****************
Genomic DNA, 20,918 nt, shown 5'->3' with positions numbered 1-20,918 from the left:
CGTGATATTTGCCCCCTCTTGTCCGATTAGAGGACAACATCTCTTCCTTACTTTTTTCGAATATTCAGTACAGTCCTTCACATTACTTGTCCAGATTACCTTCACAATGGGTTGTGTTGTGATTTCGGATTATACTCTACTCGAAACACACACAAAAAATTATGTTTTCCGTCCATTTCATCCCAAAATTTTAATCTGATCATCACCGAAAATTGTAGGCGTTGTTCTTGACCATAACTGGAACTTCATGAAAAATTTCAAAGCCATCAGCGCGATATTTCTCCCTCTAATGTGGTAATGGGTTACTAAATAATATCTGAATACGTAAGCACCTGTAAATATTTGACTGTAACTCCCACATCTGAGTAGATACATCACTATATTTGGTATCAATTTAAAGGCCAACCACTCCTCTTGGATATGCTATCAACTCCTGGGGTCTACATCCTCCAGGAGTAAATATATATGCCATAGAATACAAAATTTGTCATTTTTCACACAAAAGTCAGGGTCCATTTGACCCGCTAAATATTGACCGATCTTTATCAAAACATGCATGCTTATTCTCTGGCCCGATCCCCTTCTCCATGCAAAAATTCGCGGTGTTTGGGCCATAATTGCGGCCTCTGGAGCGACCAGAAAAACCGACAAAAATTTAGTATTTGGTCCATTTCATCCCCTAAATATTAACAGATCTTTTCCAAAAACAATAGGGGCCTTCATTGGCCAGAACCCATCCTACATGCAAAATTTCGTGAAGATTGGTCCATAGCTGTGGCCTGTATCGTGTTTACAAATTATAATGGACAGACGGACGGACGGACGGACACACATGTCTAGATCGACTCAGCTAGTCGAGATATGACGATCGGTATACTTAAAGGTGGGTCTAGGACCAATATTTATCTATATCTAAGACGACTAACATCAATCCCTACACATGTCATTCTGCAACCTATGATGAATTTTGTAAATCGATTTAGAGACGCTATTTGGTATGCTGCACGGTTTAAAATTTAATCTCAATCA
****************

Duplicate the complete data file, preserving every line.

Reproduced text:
Genomic DNA, 20,918 nt, shown 5'->3' with positions numbered 1-20,918 from the left:
CGTGATATTTGCCCCCTCTTGTCCGATTAGAGGACAACATCTCTTCCTTACTTTTTTCGAATATTCAGTACAGTCCTTCACATTACTTGTCCAGATTACCTTCACAATGGGTTGTGTTGTGATTTCGGATTATACTCTACTCGAAACACACACAAAAAATTATGTTTTCCGTCCATTTCATCCCAAAATTTTAATCTGATCATCACCGAAAATTGTAGGCGTTGTTCTTGACCATAACTGGAACTTCATGAAAAATTTCAAAGCCATCAGCGCGATATTTCTCCCTCTAATGTGGTAATGGGTTACTAAATAATATCTGAATACGTAAGCACCTGTAAATATTTGACTGTAACTCCCACATCTGAGTAGATACATCACTATATTTGGTATCAATTTAAAGGCCAACCACTCCTCTTGGATATGCTATCAACTCCTGGGGTCTACATCCTCCAGGAGTAAATATATATGCCATAGAATACAAAATTTGTCATTTTTCACACAAAAGTCAGGGTCCATTTGACCCGCTAAATATTGACCGATCTTTATCAAAACATGCATGCTTATTCTCTGGCCCGATCCCCTTCTCCATGCAAAAATTCGCGGTGTTTGGGCCATAATTGCGGCCTCTGGAGCGACCAGAAAAACCGACAAAAATTTAGTATTTGGTCCATTTCATCCCCTAAATATTAACAGATCTTTTCCAAAAACAATAGGGGCCTTCATTGGCCAGAACCCATCCTACATGCAAAATTTCGTGAAGATTGGTCCATAGCTGTGGCCTGTATCGTGTTTACAAATTATAATGGACAGACGGACGGACGGACGGACACACATGTCTAGATCGACTCAGCTAGTCGAGATATGACGATCGGTATACTTAAAGGTGGGTCTAGGACCAATATTTATCTATATCTAAGACGACTAACATCAATCCCTACACATGTCATTCTGCAACCTATGATGAATTTTGTAAATCGATTTAGAGACGCTATTTGGTATGCTGCACGGTTTAAAATTTAATCTCAATCA